Cybersecurity expert and former United States CISA chief Chris Krebs has testified before an Australian security and intelligence committee, providing a case as to why policymakers should consider adding elements of the country's election system to the list of what constitutes as critical infrastructure.
"I think there are elements of the election administration function that should absolutely be considered critical infrastructure, and that is the administration element," he said. "That's the systems, the machines, the counting process, the protocols around it -- I think it's, at least in the US, a step too far to call the political parties themselves as part of the infrastructure, but they do have certainly a contribution and a piece involvement."
The Parliamentary Joint Committee on Intelligence and Security (PJCIS) is currently looking into Australia's Security Legislation Amendment (Critical Infrastructure) Bill 2020, which, among other things, looks to bring more sectors into the definition of "critical infrastructure".
These are communications, financial services and markets, data storage and processing -- including cloud providers -- defence industry, higher education and research, energy, food and grocery, healthcare and medical, space technology, transport, and water and sewerage sectors.
Krebs said Russian interference in the 2016 US election led the focus for the 2020 election to be on thwarting technical attacks and disruptions of election systems by ransomware attacks against voter registration databases, and of media outlet hacks, both on websites and television, such as changing the results on the live tally.
"But as we got closer to the election, what we actually realised were the most likely were perception hacks, or disinformation campaigns, claiming to have been able to access the system, claiming to have been able to change an outcome, or that somebody else was doing it," Krebs explained. "And ultimately, that's what we saw with some of the claims of Hugo Chávez from the grave hacking into the vote counting systems, and those persist to this very day, with the so-called audit in Arizona, and elsewhere.
"Those are the more pervasive, much harder to debunk, because there's an asymmetry of the adversary. Even if it's domestic, it's still an adversary, in this case, [a] domestic actor that is trying to undermine confidence in the process for their own outcomes."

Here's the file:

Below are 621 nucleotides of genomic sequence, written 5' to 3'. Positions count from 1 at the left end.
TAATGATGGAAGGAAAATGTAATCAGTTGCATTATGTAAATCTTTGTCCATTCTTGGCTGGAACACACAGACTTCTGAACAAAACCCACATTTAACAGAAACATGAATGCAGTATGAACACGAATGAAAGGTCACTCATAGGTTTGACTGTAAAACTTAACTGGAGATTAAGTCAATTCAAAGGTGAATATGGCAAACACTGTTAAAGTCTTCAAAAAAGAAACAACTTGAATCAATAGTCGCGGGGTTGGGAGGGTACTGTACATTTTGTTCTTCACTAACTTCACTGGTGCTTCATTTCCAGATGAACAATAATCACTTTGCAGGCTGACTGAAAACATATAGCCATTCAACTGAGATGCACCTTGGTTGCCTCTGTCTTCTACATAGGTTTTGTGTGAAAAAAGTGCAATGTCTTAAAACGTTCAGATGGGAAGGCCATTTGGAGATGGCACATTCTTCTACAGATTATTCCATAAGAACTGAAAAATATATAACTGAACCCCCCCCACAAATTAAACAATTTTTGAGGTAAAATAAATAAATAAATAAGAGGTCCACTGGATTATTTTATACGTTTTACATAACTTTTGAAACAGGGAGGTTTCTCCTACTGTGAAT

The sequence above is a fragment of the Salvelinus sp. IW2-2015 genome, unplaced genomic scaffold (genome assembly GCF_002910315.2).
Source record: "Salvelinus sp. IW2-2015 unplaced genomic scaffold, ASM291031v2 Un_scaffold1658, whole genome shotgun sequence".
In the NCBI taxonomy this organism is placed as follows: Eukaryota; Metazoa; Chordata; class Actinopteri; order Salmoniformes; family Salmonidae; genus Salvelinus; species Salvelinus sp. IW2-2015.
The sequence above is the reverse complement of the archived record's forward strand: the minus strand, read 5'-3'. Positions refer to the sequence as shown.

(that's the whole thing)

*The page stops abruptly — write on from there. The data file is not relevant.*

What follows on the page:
He said what is at stake is defending democracy.
Adding to Krebs' remarks was the director of the Australian Strategic Policy Institute's international cyber policy centre, Fergus Hanson, who considers political parties themselves as a key vulnerability, given the scale to which their operations need to grow come election time.
"Trying to provide a solid cybersecurity basis for that is very difficult for a very small organisation that's undergoing massive and rapid scaling. I think providing government support for all political parties to be more resilient to interference, I think, would be really important," he told the PJCIS.
"And we've seen in lots of countries where political parties have been breached [or] there's been hacks or leaks -- operations that have potentially swayed people's views on parties during the heat of a campaign."
Further on misinformation and disinformation, Krebs said an understanding exists of there being underinvestment in cybersecurity and the critical infrastructure community, but there has been "virtually no investment on countering disinformation, nowhere".
"More important is that right now than in the deployment of COVID-19 vaccinations, we are seeing an active threat environment from Russia and China for vaccine diplomacy and we're also seeing it from conspiracy theorists and just anti-vaxxers in general -- there's a much longer tail on the disinformation," he said.
"But I will say that I've been impressed with the Australian government's efforts over the last several years to take disinformation and threats to democracy in particular, very, very seriously. In fact, they're well ahead of where I would say the United States is."
DFAT, the Attorney-General's Department, and the AEC have all highlighted what measures are in place to curb trolls from spreading misinformation across social media.
It said the authority would be granted explicit insight into how content is filtered, blocked, amplified, or suppressed, both from a moderation and algorithmic amplification point of view.
Code will not apply to government content, political advertising, satirical work, or other journalistic pieces that are governed by an existing Australian law.